Cell site simulator acquisition and use (Illinois State Police)

Phil Mocek filed this request with the Illinois State Police of Illinois.
Tracking #




From: Phil Mocek

To Whom It May Concern:

Pursuant to the Illinois Freedom of Information Act (5 ILCS 140/1 to 11), I hereby request the following records:

## Background ##

Cell site simulators, also known as IMSI catchers, IMEI catchers, GSM interceptors, covert cellular tracking equipment, and digital analyzers, impersonate a wireless service provider's (i.e., mobile phone company's or cellular phone company's) cell tower, prompting mobile phones and other wireless devices to communicate with the simulators instead of with the real cell towers. These devices are often called "Stingrays," the name of one such device produced by Harris Corporation, along with their AmberJack, BlackFin, KingFish, Gossamer, LoggerHead, and TriggerFish devices.

Cell site simulators are commonly used in several ways: to collect unique numeric identifiers associated with each mobile phone in a given geographic area, to determine the precise location of a mobile phone when numbers associated with it are known but only a rough idea of its location is known, or to intercept phone calls and SMS messages.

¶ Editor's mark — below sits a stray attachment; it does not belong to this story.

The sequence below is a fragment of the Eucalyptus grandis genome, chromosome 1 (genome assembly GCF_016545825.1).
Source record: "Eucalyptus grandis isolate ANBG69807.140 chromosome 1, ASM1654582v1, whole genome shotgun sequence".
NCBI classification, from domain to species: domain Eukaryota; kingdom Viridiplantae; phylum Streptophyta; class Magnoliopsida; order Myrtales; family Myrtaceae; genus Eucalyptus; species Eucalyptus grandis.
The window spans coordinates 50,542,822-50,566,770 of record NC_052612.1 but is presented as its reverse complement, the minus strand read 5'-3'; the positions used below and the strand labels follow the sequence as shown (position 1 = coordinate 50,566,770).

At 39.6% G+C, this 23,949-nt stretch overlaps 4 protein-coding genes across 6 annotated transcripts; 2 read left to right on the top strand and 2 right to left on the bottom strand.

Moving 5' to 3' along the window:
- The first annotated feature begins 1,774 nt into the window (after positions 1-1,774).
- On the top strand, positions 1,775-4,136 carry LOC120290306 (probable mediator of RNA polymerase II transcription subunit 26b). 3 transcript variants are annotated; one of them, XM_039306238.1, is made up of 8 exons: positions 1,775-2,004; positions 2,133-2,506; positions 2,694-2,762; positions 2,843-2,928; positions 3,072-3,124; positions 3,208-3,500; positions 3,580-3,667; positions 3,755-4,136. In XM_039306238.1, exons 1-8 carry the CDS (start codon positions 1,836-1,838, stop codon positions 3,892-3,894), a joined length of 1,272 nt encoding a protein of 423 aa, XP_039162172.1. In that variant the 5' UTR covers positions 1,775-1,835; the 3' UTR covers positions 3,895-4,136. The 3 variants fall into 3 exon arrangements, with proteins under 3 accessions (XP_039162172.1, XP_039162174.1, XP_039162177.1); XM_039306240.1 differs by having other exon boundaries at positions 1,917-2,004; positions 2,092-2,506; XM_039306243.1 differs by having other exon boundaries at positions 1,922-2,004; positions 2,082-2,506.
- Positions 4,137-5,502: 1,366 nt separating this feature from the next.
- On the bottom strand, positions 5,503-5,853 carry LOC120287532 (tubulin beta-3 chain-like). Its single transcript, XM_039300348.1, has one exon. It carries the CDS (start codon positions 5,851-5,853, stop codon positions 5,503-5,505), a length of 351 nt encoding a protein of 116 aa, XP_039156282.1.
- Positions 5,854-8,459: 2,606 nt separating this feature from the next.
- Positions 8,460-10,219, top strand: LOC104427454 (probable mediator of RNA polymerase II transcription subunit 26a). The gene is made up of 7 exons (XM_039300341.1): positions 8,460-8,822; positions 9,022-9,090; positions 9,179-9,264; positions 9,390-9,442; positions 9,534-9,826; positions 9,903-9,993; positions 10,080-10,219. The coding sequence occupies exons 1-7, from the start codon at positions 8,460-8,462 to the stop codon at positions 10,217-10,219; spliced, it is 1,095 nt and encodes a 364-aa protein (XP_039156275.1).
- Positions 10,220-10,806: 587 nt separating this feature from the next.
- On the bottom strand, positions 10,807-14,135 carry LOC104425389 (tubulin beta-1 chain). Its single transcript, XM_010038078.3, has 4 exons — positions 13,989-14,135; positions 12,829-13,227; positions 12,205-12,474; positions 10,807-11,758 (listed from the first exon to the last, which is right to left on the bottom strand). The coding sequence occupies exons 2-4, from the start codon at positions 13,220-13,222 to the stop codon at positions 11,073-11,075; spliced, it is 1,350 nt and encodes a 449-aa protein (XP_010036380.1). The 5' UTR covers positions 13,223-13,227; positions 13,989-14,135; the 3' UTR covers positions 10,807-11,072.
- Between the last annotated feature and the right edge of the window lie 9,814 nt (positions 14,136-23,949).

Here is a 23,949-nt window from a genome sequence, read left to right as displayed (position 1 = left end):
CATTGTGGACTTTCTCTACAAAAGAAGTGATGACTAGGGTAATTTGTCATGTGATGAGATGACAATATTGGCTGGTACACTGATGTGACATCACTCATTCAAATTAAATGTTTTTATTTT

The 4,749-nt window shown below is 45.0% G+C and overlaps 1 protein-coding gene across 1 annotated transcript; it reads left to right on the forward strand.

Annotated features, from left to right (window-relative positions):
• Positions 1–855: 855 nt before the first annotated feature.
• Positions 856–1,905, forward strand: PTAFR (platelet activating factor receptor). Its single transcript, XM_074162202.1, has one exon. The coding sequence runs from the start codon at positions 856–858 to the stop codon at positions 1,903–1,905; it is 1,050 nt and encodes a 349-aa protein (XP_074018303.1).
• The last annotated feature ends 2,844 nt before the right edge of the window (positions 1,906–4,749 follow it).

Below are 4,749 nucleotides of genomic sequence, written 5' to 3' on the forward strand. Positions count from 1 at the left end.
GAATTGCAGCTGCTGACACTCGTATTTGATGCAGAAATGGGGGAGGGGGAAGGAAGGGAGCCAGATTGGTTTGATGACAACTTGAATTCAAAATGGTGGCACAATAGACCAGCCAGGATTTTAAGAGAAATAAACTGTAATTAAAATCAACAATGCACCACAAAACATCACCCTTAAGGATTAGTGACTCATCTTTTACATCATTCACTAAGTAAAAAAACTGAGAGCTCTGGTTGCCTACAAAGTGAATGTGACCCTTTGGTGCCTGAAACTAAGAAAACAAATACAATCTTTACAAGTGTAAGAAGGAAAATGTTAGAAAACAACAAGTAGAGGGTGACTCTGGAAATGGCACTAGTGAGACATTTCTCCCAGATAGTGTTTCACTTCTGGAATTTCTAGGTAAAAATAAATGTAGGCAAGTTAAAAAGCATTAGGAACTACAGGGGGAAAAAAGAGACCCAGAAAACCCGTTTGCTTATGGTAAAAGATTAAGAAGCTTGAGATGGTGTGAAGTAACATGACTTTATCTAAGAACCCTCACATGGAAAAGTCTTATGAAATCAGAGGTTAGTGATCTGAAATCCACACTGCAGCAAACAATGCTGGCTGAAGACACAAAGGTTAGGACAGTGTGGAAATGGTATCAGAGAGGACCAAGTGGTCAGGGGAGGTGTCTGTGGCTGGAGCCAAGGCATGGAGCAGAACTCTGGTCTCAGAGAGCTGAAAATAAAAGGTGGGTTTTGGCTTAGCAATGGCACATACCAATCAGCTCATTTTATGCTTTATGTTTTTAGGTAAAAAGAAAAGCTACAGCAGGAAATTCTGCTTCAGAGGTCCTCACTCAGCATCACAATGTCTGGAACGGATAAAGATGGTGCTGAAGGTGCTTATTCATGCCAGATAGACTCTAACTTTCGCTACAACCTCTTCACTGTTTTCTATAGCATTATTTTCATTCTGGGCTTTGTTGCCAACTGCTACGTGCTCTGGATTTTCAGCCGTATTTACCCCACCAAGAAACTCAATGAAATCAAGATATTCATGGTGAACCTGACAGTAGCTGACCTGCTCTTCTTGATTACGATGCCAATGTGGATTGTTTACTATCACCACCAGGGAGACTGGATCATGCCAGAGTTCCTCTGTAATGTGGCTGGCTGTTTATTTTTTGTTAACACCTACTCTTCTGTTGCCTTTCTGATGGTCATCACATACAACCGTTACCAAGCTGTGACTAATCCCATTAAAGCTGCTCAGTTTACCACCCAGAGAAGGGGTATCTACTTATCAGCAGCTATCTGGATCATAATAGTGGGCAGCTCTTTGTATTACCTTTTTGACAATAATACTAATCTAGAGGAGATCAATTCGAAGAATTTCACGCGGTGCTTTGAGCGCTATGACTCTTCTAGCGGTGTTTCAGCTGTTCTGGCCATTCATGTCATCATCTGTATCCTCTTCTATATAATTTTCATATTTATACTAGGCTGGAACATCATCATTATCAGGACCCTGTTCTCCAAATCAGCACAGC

Each of these uses raises privacy concerns, the most obvious of which is presented by the interception of voice and SMS messages. Collecting unique identifiers of all phones in a particular area inevitably collects location data on many innocent people who are suspected of no crime. Determination of the precise location of a specific phone can reveal that the phone, and thus the person who operates it, is in a constitutionally-protected place, such as a home, that has traditionally been immune from search without judicial approval via search warrant. The locations of people's mobile phones reveal a variety of personal information, such as: with whom they associate, where they assemble, where they spend their days, where they spend their nights, when they are home alone, where they protest, where they worship, and health care providers they visit.

It has been widely reported in recent months that law enforcement agencies use these devices while hiding their use from the public and from the courts.

Despite widespread public interest in the use and misuse of cell site simulators, the public lack information about your agency's use of these devices or about your agency's policy for such use. Information is needed so the public can determine whether use of cell site simulators by your agency complies with the Fourth Amendment to the U.S. Constitution and with Washington law.

## Request ##

Pursuant to Chapter 42.56 RCW, the Public Records Act, I request: